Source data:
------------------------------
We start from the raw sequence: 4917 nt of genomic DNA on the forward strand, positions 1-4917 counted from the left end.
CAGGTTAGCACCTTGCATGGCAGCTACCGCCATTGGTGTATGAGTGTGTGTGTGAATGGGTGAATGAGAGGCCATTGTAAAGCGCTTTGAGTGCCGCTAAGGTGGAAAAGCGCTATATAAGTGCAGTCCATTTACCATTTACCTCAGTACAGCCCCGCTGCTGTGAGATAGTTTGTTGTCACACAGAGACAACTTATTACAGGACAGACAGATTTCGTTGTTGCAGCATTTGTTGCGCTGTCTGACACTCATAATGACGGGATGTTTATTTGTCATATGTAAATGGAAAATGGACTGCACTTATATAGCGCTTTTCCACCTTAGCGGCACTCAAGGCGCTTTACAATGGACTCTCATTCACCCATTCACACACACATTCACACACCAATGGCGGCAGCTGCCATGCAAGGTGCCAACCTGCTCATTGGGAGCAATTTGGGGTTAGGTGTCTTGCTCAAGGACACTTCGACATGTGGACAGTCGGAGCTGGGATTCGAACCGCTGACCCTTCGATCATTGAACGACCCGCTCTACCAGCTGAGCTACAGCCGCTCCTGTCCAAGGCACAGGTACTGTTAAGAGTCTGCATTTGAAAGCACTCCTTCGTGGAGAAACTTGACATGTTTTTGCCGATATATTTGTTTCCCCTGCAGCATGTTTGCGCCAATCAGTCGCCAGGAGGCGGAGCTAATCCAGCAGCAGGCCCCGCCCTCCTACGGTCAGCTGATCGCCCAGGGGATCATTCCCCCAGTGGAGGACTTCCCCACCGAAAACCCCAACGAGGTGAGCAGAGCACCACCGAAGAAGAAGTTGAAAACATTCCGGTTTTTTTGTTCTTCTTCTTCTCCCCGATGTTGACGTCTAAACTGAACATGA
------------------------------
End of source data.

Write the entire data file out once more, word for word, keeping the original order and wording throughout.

We start from the raw sequence: 4917 nt of genomic DNA on the forward strand, positions 1-4917 counted from the left end.
CAGGTTAGCACCTTGCATGGCAGCTACCGCCATTGGTGTATGAGTGTGTGTGTGAATGGGTGAATGAGAGGCCATTGTAAAGCGCTTTGAGTGCCGCTAAGGTGGAAAAGCGCTATATAAGTGCAGTCCATTTACCATTTACCTCAGTACAGCCCCGCTGCTGTGAGATAGTTTGTTGTCACACAGAGACAACTTATTACAGGACAGACAGATTTCGTTGTTGCAGCATTTGTTGCGCTGTCTGACACTCATAATGACGGGATGTTTATTTGTCATATGTAAATGGAAAATGGACTGCACTTATATAGCGCTTTTCCACCTTAGCGGCACTCAAGGCGCTTTACAATGGACTCTCATTCACCCATTCACACACACATTCACACACCAATGGCGGCAGCTGCCATGCAAGGTGCCAACCTGCTCATTGGGAGCAATTTGGGGTTAGGTGTCTTGCTCAAGGACACTTCGACATGTGGACAGTCGGAGCTGGGATTCGAACCGCTGACCCTTCGATCATTGAACGACCCGCTCTACCAGCTGAGCTACAGCCGCTCCTGTCCAAGGCACAGGTACTGTTAAGAGTCTGCATTTGAAAGCACTCCTTCGTGGAGAAACTTGACATGTTTTTGCCGATATATTTGTTTCCCCTGCAGCATGTTTGCGCCAATCAGTCGCCAGGAGGCGGAGCTAATCCAGCAGCAGGCCCCGCCCTCCTACGGTCAGCTGATCGCCCAGGGGATCATTCCCCCAGTGGAGGACTTCCCCACCGAAAACCCCAACGAGGTGAGCAGAGCACCACCGAAGAAGAAGTTGAAAACATTCCGGTTTTTTTGTTCTTCTTCTTCTCCCCGATGTTGACGTCTAAACTGAACATGA